The release of the Congressional Budget Office's (CBO) Long-Term Budget Outlook is one of the big events in the budget world, and we'd like to think that this blog is as well: the update of our CRFB Realistic Long-Term Baseline. Based off of the ten-year CRFB Realistic Baseline and CBO data, our long-term baseline draws a plausible path for where our future deficits and debt are headed.
Continuing with CRFB's analysis of CBO's latest long-term budget projections, we now turn our attention to one of the central themes throughout CBO's report: the consequences of large and growing federal debt. Under the CBO's extended baseline, federal debt held by the public will grow to 100 percent by 2038, and continue climbing.
Although some argue that policymakers can wait to solve our long-term entitlement problems, CBO's recent Long-Term Budget Outlook suggests otherwise. According to their projections, the Social Security program is in particular trouble -- and much worse than we thought. According to CBO's latest projections, the trust fund will become insolvent three years earlier than what we previously thought, and its long-term funding gap is 50 percent larger.
Update: The second graph has been corrected to show the correct year for each line.
Politicians and economists have long talked about the negative effects of an accumulating national debt, but cannot always quantify their position. This week's report on the long-term budget outlook from the Congressional Budget Office (CBO) attempts to put some hard numbers behind the consequences of high debt.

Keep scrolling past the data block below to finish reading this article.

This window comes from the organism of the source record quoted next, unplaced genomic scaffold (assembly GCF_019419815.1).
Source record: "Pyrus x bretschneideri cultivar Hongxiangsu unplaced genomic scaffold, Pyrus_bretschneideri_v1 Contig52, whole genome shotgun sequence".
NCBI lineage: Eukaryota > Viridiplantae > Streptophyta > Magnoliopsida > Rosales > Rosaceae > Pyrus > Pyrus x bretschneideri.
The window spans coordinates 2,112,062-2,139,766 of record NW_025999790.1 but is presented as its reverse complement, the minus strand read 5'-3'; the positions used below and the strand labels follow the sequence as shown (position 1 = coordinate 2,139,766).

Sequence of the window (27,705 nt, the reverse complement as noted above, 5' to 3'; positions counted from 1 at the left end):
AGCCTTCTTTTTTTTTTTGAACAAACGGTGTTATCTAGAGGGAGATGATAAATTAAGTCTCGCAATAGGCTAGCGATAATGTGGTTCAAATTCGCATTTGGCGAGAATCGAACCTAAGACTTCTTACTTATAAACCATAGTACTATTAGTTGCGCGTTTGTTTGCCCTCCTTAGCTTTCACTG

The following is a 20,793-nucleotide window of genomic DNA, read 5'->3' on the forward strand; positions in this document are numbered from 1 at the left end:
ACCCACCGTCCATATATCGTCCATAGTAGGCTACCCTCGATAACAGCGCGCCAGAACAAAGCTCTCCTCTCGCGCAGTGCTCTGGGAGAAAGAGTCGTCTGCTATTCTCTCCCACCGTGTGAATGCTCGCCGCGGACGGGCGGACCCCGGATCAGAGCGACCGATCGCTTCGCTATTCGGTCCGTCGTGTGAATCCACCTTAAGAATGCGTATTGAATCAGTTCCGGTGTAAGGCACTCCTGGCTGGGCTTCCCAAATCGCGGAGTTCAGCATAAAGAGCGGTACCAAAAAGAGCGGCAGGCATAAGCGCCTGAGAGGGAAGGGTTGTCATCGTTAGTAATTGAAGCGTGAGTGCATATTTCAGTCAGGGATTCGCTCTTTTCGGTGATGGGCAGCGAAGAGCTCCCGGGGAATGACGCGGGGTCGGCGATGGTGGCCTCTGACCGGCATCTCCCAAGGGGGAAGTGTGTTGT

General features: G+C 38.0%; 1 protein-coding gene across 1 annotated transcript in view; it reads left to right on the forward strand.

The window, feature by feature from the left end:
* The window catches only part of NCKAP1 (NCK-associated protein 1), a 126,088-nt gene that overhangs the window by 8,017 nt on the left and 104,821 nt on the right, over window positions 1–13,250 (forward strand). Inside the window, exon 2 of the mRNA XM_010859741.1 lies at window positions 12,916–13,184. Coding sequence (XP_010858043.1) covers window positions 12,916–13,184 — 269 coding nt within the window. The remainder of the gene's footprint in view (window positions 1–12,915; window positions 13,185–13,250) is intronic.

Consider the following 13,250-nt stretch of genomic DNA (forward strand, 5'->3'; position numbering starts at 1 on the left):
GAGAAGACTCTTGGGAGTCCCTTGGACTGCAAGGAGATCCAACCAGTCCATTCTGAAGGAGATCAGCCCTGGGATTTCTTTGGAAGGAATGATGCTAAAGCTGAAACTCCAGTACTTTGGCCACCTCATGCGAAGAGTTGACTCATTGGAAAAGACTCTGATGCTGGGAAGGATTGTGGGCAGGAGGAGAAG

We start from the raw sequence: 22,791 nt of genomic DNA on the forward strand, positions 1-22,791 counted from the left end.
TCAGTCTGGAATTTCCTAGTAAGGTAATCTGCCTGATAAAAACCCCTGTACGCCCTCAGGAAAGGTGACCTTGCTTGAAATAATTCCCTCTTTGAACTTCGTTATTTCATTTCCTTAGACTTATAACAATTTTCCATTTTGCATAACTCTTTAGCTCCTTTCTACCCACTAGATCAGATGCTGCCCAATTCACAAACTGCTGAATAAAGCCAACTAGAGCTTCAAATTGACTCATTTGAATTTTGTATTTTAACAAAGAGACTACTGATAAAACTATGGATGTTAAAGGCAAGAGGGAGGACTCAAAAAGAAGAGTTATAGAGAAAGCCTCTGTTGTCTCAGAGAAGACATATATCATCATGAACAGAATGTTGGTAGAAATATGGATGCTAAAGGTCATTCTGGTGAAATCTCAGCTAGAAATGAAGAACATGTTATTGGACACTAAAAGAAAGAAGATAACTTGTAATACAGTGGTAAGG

Update: CBO has now released its official Alternative Fiscal Scenario estimates (tab 6 of the Excel). They find that debt reaches 165 percent of GDP in 2039, one year later than we estimated.
CBO's Long-Term Budget Outlook is a sizeable 126-page document with tons of facts and figures, and an accompanying spreadsheet with even more data. In order to help people pull out the key findings and takeaways from the report, we've condensed the document down to a concise 7-page analysis of the key facts and figures.
The Congressional Budget Office, on Friday, estimated that the Energy & Commerce Committee’s (E&C) bill to permanently replace the flawed Sustainable Growth Rate (SGR) formula is expected to cost $175.5 billion from 2014-2023, $36 billion higher than the cost of a permanent freeze in Medicare physician payments. !-
Reading the news these days, you might think our debt problem has been solved: the federal deficit has been revised downward and is falling to its lowest level in five years. Yesterday, however, Congressional Budget Office (CBO) Director Doug Elmendorf made clear that he, for one, does not subscribe to that view.